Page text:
scorecardresearch Skip to main content

‘Normal People’ ponders if love is enough when opposites attract

Paul Mescal and Daisy Edgar-Jones in "Normal People," an adaptation of Sally Rooney's best-selling novel.Enda Bowe/Hulu

I breezed through the 12 half-hour-long episodes of “Normal People,” the adaptation of Sally Rooney’s novel that arrives on Hulu on Wednesday. It’s a beautifully done series about love, sex, and class in Ireland that features a pair of indelible lead performances, by Daisy Edgar-Jones as Marianne and newcomer Paul Mescal as Connell. Essentially, we follow the ebbs and flows of Marianne and Paul’s romance, as they move through high school and into college. It’s a simple story, one you might expect to find on the CW; but it’s told with a heightened intimacy and interiority that is rare on TV.

Marianne is the rich girl who is a rebel and a social outsider. “I have nothing to learn from you,” she tells her teacher before walking out of class once again, much to the ridicule of her classmates. She doesn’t care what anyone thinks of her. Connell, on the other hand, is the son of a struggling single mother who cleans Marianne’s house. While Marianne has a chilly relationship with his ice-cold mother, Connell is extremely close to his. At school, he is a popular rugby player who hangs out with a group of crude guys; he’s the quiet one who silently disagrees with their sexist mockery, but he is unwilling to jeopardize his likeability by speaking out. In other words, Marianne and Connell come from different backgrounds and are opposing types.


And yet … the attraction between them is mutual and overpowering, and when they are alone together their differences evaporate. They become secret lovers, pretending they don’t know each other in the school halls — which makes Connell’s life easier, since his pals think Marianne is a loser and he bends to peer pressure. Everything changes, though, when the two are at the same university, in ways that I won’t spoil here. Are love and sex — and there is a good amount of sex in the series — enough to conquer their surface dissimilarities and their respective neuroses? The question haunts the series. You always wonder if they can last, even as Marianne tenderly and affectingly watches Connell sleep through the night via Skype.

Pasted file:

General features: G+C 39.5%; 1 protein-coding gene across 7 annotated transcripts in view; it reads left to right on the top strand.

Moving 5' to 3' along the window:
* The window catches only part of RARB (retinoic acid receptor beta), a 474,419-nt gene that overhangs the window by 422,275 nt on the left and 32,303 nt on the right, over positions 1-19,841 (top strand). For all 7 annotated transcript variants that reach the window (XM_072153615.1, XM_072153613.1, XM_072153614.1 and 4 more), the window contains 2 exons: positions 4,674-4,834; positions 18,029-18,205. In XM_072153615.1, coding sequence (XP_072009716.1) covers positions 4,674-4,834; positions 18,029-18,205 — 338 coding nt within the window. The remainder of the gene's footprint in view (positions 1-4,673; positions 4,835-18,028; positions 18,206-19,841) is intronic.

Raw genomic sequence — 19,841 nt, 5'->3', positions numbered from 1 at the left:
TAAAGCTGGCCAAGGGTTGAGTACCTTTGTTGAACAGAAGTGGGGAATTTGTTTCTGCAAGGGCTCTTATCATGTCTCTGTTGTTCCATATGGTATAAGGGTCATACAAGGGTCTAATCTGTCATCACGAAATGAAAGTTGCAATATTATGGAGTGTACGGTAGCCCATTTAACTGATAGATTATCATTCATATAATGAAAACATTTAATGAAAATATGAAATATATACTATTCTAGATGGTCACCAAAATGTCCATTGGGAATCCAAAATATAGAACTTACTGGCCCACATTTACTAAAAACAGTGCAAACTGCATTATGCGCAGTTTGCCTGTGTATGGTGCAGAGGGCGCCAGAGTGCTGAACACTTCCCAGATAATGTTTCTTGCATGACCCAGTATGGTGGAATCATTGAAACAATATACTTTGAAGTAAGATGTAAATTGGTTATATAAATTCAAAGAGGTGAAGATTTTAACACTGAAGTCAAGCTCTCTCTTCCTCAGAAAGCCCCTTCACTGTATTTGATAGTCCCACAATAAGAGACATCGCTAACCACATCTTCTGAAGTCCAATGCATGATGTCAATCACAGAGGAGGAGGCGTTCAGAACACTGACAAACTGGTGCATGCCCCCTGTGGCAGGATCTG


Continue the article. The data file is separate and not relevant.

Edgar-Jones rewards our attention with a stellar performance that captures every small and large feeling Marianne experiences. I loved watching her, and watching her face change along with Marianne’s personality. Mescal is a revelation, as a gentle soul who has grown up wearing a gender-conforming suit of armor. Both characters have periods of depression, and when Connell falls apart, Mescal is at his most potent. He unleashes the sheer terror underneath Connell’s laid-back persona in ways you won’t forget. The two actors have an amazing chemistry, too, which is essential in this kind of love-under-a-microscope tale.


Occasionally, the story line gets murky; you may forget exactly where the lovers are on their journey, and you may begin to resent all their nebulous feelings — feelings that work better in writing than on the screen. I suspect eight episodes might have been a better length. But the acting will keep you engaged nevertheless, as these two souls struggle for communion.

Matthew Gilbert can be reached at Follow him @MatthewGilbert.